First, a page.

Interesting piece in The Christian Science Monitor looking at how the ideals of the collaborative economy are being embraced by those in Spain looking to find a way away from their economic woes. Spaniards turn to barter, alternative banks to alleviate economic pain includes lots of practical examples of the types of measures people are taking, including some that will feel familiar to those in the U.S. The most interesting part of the piece for me, though, is that regular people are waking up to the ramifications of the shenanigans taken by nameless, faceless bankers and financial types, and are taking action. As Jaime Pastor of the Universidad Nacional de Educación a Distancia comments in the piece: “Spanish and European institutions and the market in general fueled the idea that everyone could buy anything with cheap credit. It created the illusion of popular capitalism and a real estate bubble, and the crisis showed us it wasn’t real.” This in itself is a big deal, but the idea that a result of this awakening will be the rise of the cooperative economy is even more tantalizing.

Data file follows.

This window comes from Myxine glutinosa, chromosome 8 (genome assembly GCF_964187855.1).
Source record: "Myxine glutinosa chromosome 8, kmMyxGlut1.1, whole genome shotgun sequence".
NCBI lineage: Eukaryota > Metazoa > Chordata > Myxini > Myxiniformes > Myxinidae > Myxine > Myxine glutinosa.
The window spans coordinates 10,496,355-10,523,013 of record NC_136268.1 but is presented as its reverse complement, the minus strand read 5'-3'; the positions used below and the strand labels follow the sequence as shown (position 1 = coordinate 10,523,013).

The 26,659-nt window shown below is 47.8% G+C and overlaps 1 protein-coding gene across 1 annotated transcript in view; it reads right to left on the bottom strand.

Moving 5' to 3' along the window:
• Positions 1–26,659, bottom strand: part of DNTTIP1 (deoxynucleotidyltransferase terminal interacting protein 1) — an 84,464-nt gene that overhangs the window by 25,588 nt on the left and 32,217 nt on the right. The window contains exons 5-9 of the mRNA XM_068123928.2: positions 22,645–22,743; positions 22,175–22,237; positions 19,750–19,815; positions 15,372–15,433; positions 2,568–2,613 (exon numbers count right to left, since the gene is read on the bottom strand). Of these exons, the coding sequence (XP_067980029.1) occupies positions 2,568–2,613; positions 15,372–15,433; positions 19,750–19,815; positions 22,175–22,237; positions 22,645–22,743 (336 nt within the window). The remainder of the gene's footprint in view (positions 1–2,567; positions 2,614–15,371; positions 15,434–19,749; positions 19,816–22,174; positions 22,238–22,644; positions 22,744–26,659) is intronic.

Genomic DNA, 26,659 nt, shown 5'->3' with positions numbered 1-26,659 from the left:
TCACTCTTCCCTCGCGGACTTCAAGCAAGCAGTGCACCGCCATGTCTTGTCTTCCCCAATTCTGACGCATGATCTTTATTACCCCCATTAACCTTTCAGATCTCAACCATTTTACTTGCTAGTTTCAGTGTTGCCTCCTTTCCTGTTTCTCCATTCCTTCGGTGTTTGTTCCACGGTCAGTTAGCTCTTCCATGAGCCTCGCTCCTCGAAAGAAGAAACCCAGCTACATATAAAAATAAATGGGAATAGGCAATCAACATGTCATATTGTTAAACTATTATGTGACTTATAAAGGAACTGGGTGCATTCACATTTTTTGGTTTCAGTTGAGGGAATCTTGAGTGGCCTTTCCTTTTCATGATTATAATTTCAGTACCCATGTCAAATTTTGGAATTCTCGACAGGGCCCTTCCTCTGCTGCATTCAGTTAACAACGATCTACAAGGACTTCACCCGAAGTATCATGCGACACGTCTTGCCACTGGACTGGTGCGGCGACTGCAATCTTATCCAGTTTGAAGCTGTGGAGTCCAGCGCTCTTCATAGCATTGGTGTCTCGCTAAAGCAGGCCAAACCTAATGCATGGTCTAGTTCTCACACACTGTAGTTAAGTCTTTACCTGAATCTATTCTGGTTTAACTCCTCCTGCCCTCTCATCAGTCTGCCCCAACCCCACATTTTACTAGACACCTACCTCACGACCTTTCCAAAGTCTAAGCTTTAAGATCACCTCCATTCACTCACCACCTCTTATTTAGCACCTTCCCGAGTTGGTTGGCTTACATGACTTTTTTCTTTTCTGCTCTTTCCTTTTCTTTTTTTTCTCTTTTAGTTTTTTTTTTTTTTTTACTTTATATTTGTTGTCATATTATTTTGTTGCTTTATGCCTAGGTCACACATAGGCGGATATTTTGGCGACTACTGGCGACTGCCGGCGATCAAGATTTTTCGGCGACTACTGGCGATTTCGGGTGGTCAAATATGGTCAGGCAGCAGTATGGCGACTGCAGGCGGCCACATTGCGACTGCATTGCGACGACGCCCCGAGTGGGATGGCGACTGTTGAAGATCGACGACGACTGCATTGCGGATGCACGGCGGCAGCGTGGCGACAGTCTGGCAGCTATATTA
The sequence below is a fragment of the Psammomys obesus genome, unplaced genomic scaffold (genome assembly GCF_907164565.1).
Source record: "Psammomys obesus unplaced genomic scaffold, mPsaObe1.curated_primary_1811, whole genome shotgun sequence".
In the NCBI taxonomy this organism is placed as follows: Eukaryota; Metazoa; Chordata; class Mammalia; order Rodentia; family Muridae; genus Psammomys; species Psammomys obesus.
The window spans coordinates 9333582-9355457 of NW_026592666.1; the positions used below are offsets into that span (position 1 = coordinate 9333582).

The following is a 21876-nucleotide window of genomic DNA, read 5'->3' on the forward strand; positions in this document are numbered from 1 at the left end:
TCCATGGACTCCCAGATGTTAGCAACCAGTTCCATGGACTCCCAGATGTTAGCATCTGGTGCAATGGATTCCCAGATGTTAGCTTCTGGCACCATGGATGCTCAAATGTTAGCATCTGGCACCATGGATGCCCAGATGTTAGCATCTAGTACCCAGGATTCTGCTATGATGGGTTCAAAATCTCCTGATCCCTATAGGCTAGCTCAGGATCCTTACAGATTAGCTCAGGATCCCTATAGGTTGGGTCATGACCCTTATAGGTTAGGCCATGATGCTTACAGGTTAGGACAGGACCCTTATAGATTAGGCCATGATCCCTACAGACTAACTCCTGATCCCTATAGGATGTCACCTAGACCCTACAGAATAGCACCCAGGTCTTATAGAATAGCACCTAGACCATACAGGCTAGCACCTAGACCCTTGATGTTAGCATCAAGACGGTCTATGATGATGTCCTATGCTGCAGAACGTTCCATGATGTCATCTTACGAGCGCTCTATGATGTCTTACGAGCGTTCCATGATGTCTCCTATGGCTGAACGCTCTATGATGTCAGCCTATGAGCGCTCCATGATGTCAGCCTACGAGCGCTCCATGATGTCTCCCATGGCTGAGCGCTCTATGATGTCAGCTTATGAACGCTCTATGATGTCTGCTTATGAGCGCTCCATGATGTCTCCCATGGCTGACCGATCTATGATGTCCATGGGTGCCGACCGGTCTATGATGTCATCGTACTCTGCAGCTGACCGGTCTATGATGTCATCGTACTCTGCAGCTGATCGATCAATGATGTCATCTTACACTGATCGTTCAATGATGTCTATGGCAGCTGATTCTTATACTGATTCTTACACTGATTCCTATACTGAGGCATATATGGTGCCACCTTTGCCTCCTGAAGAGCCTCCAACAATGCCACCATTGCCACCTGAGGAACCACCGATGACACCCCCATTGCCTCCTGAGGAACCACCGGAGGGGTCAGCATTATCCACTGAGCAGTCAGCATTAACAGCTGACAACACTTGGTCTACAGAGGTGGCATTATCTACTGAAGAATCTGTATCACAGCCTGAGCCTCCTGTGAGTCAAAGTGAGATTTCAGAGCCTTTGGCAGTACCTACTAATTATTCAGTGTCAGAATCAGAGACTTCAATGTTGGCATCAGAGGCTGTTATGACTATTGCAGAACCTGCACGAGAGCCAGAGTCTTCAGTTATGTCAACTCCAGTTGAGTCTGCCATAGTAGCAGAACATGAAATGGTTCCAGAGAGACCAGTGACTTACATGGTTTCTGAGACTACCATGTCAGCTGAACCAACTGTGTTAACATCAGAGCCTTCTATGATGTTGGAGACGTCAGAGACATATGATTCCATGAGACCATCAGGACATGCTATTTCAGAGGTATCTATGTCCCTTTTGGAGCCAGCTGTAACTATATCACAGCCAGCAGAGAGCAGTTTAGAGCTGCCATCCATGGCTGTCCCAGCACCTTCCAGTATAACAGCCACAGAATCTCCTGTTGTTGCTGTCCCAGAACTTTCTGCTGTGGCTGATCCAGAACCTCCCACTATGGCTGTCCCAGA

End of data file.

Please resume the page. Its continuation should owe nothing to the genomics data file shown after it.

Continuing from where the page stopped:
[Photograph of Gaudi’s Sagrada Familia by Lukasz Dzierzanowski. Mainly because right now and despite the woes of the nation, I’d really like to be in Barcelona.]